Everyone has seen litter, discarded plastic packaging tossed into hedgerows or left on beaches. Distressing reports from the Pacific Henderson Island show beaches covered in 38 million pieces of plastic, despite the island being uninhabited by humans. We have removed our personal responsibility for waste disposal, instead opting to ship much of it to countries such as China, Malaysia and Indonesia (over 610'000 tonnes in 2018 alone!), who then recycle or simply dump the rubbish. This has allowed for a gradual shift in mindset, to out of sight, out of mind. Of course, the largest absorber of discarded plastic is the ocean (over 8 million tonnes of plastic a year). British skipper, Emily Penn, recently sailed through the world's largest rubbish patch, which covers an area of 1.6 million square kilometres, and I would highly recommend checking out her fascinating project, eXXpedition.
While we simply have not lived long enough to see the long-term effects of plastic, the immediate danger of these 'macro' plastics is easily understood. However, another, possibly darker threat is also at play. Microplastics are the tiny (<5mm) pieces of plastic that have usually broken away from a larger item, although some are created intentionally small, like those used in sandblasting. Where is the danger? Well, every time synthetic materials go through the washing machine, minute fibres are washed away to rivers and oceans. These fibres collect bacteria and pollutants before being consumed by fish and other underwater life, resulting in "gastrointestinal infections and blockages, reproductive problems, and starvation". As if this issue isn't serious enough, humans are also at risk, either through microplastics in the water system or by consuming aquatic creatures. Microplastics have even been found in places previously believed to be pristine, like Antarctica. Perhaps the scariest aspect of the microplastics issue is that we have too little experience of such a problem to truly understand the health risks to humans.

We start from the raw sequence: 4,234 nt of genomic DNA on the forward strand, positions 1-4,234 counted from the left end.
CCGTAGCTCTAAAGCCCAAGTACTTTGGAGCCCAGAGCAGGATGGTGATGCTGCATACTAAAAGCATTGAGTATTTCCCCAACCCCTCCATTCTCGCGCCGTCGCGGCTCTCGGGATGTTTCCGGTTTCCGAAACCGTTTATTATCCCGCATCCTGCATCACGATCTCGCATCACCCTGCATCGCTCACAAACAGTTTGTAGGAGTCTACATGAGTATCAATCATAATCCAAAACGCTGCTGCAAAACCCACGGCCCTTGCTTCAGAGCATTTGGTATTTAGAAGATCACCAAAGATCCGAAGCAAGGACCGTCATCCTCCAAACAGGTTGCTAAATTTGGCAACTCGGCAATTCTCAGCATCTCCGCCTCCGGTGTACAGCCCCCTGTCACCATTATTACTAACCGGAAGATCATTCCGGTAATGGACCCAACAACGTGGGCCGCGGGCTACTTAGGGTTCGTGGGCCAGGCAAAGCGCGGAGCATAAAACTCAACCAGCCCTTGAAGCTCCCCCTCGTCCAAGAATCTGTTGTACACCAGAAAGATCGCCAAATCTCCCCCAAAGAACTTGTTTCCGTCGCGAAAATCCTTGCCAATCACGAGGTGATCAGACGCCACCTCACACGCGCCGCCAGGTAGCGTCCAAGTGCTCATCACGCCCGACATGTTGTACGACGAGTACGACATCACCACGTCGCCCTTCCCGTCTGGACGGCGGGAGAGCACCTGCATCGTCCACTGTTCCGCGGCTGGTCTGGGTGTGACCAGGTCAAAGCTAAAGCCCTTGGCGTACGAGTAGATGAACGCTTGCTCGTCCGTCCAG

How you can help:
For free - avoid buying clothing made from synthetic materials, and beauty products containing microbeads. Make sure that your personal waste is disposed of as properly as you can, and double-check your local area's rules regarding plastic recycling.
For a fee - GUPPYFRIEND Sell a bag that captures microplastic particles from the washing machine (shipping is free, although comes from Germany so takes a little longer). Many local services have appeared in the wake of the pandemic who offer organic and plastic-free produce directly from UK farms. To fellow residents of Yorkshire, I can recommend The Organic Pantry for their fantastic range of plastic-free, organic fruit and veg, not to mention the delicious fresh baked goods!
Up for a challenge? Participate in this year's 'Plastic Free July', an informal annual challenge held internationally to try and bring awareness to the amount of plastic in our everyday lives. The idea is to find plastic-free alternatives to our regular groceries and other purchases, which can be much more difficult than expected. I like to think about how different this challenge would have been only a few decades ago, even if my diet and monthly activities looked the same. Online shops such as The Plastic Free Shop thankfully provide alternatives to many items, which also highlights how rare and modern companies who make plastic-free products seem nowadays, ironically.
Obviously, in medical fields, for example, plastic has allowed for huge advancements in hygiene and safety, and this is in no way directed at those uses, but nobody will ever convince me that a cucumber should be shrink-wrapped.
Combatting plastics is simple enough in theory. We must understand that we are paying for the packaging as well as the product and take responsibility for everything we bring into our homes. Producers must be pressured to change their packaging, the technologies to create biodegradable, or at least recyclable alternatives to every plastic grade are developing so quickly right now, and most have long been in existence.
The life cycle of plastic causes such havoc to the environment at every stage. From extraction methods that release methane into the air, contaminate water supplies and displace vital underground minerals, to minute particles infiltrating the food chain, and finally, incineration which releases toxic dioxins.
One of the most dramatic effects of plastic production is 'Phthalate syndrome'. Dr Shanna Swan's acclaimed 2017 research has suggested that men may be entirely infertile by as soon as 2045 due to the phthalate chemical found in more transparent, flexible plastics (such as those in children's toys and food packaging).
Inevitably, the largest barrier in the fight against plastic is human greed, our modern levels of unprecedented consumption, and our unwillingness to actively care for issues we don't perceive to be under our nose. Together our efforts do make a difference, and (some) companies are really trying to help the situation. For those of us privileged with the choice, taking a moment to weigh up the worth of a plastic purchase, or spending a moment to google an alternative is such a painless and inexpensive step to take when the cost of the alternative is really so high.